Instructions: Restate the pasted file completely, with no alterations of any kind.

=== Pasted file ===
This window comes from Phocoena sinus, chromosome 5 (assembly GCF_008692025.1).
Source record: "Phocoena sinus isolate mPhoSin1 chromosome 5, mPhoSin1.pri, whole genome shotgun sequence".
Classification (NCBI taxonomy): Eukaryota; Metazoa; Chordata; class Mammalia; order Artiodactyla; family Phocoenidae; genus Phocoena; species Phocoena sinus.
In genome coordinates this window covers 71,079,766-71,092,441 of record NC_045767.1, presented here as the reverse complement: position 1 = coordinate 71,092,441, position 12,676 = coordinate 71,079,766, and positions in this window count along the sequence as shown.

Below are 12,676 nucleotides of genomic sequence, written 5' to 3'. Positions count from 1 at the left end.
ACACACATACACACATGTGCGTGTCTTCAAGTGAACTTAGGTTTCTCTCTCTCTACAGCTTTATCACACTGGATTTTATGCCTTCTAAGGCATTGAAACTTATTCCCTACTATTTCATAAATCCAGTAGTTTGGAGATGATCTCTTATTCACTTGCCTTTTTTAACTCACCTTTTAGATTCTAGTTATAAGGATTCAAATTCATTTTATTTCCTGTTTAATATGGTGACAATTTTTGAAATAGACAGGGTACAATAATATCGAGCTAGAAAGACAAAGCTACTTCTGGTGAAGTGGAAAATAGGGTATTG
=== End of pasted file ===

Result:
This window comes from Phocoena sinus, chromosome 5 (assembly GCF_008692025.1).
Source record: "Phocoena sinus isolate mPhoSin1 chromosome 5, mPhoSin1.pri, whole genome shotgun sequence".
Classification (NCBI taxonomy): Eukaryota; Metazoa; Chordata; class Mammalia; order Artiodactyla; family Phocoenidae; genus Phocoena; species Phocoena sinus.
In genome coordinates this window covers 71,079,766-71,092,441 of record NC_045767.1, presented here as the reverse complement: position 1 = coordinate 71,092,441, position 12,676 = coordinate 71,079,766, and positions in this window count along the sequence as shown.

Below are 12,676 nucleotides of genomic sequence, written 5' to 3'. Positions count from 1 at the left end.
ACACACATACACACATGTGCGTGTCTTCAAGTGAACTTAGGTTTCTCTCTCTCTACAGCTTTATCACACTGGATTTTATGCCTTCTAAGGCATTGAAACTTATTCCCTACTATTTCATAAATCCAGTAGTTTGGAGATGATCTCTTATTCACTTGCCTTTTTTAACTCACCTTTTAGATTCTAGTTATAAGGATTCAAATTCATTTTATTTCCTGTTTAATATGGTGACAATTTTTGAAATAGACAGGGTACAATAATATCGAGCTAGAAAGACAAAGCTACTTCTGGTGAAGTGGAAAATAGGGTATTG